One of the biggest success stories this past year has been how Call of Duty: Modern Warfare 2 generated over $1 billion in revenue. If you want to follow in Activision’s footsteps, however, you should be prepared to plunk down big bucks for that initial investment, $200 million to be exact. That breaks down to about $40 to $50 million for actual development and the rest for production, distribution, and a disgustingly ostentatious advertising campaign. Activision Blizzard CEO Bobby Kotick made some mad bank and all it took was raising the stakes so high that the competition willingly moved into the next quarter, missing crucial holiday sales.

Big brands are so popular that smaller companies want to do everything in their power to emulate them. Make a huge game pumped full of Hollywood shine and watch as the units shift in the millions! They rarely stop to realize that the potential losses are just as severe as the potential gains. All it takes is one screw-up to knock the foundation out from underneath a business. Let’s not forget how following Lair, Factor 5 was faced with cancellation after cancellation as well as a short-sighted union with movie-license publisher Brash Entertainment before its eventual death.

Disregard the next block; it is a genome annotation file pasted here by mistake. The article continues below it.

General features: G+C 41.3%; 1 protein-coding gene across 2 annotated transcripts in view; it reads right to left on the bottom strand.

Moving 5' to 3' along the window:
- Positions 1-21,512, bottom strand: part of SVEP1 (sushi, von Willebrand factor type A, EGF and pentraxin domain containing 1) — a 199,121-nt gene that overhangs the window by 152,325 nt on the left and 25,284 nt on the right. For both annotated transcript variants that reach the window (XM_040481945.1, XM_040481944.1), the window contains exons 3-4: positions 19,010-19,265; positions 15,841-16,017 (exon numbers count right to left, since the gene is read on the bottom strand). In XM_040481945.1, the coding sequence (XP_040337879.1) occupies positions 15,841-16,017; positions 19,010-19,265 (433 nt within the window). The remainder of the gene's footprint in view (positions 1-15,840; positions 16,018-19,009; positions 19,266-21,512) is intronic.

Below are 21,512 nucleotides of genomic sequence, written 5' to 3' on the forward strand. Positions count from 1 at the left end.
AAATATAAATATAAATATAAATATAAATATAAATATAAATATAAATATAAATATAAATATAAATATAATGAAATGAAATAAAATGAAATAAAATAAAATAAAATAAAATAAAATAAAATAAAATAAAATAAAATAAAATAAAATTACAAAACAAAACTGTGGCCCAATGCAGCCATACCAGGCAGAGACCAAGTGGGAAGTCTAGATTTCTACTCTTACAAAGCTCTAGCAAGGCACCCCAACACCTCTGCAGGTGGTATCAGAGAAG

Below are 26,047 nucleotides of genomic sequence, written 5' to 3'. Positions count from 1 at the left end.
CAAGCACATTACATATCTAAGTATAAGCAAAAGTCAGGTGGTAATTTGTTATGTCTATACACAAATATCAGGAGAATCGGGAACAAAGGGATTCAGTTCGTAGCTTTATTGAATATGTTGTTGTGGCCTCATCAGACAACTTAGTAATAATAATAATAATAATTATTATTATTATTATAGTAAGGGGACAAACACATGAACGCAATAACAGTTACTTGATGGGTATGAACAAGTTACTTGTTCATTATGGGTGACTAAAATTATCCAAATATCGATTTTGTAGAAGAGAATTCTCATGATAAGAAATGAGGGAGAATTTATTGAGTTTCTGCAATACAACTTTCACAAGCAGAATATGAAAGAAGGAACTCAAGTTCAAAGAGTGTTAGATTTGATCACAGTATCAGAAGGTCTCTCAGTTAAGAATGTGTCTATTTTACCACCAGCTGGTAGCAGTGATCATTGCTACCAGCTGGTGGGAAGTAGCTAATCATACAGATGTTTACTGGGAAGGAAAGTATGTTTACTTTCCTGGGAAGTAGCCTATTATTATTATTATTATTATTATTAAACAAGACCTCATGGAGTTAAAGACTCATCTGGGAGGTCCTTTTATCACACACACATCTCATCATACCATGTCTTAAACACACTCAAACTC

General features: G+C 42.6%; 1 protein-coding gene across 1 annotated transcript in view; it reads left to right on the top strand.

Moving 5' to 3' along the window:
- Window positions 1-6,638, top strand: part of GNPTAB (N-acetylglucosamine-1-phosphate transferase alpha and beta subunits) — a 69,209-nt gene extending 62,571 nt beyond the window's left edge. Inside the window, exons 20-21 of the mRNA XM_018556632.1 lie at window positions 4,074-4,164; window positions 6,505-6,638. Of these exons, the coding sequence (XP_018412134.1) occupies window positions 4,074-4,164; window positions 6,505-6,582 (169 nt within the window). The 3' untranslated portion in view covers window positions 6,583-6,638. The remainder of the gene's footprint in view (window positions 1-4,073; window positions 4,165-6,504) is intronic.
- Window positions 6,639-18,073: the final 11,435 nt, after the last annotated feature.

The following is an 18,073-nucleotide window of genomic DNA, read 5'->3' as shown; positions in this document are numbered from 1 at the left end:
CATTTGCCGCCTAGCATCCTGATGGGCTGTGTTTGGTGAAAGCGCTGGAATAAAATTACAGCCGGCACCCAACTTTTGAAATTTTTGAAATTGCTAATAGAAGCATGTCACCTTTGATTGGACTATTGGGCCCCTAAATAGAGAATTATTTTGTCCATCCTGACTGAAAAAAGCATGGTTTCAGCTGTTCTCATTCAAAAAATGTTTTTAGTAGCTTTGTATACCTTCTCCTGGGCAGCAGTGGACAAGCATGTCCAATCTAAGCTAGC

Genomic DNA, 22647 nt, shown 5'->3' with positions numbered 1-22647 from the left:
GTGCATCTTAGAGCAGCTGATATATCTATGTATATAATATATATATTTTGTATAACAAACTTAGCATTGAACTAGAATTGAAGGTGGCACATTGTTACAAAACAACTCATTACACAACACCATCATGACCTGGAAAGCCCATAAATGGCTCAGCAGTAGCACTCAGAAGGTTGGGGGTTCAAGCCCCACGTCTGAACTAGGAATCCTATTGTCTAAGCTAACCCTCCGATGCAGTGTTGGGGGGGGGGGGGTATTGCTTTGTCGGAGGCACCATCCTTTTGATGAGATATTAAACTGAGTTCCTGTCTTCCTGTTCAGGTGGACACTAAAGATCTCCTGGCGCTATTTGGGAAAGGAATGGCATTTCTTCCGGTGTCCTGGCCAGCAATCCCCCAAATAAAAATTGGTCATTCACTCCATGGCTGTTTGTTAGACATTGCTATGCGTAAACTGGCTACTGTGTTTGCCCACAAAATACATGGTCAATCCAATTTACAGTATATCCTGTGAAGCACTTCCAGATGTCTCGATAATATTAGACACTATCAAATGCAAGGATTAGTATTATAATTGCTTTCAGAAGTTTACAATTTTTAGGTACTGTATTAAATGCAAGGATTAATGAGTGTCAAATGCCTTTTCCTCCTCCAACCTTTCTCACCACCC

Ironically, most companies think the solution is to invest even more into subsequent projects, thus hastening their downward spiral. Smaller companies cannot compete at this level, and so the behemoths of the industry get to run away with the majority of the market share. At least they are successful, right? Wrong again.

Take-Two Interactive just recently posted a net loss of $138 million for fiscal year 2009, compared to a profit of $98 million for 2008. Despite Borderlands and Carnival Games showing big numbers, Take-Two flounders without a mainline Grand Theft Auto. EA announced back in May that it lost $1.09 billion the previous year despite earning over $4 billion in revenue; now it is warning investors not to hope for much in fiscal 2010. And despite Activision’s success with Modern Warfare 2, the game is merely a distraction from how the company squandered the viability of the music genre.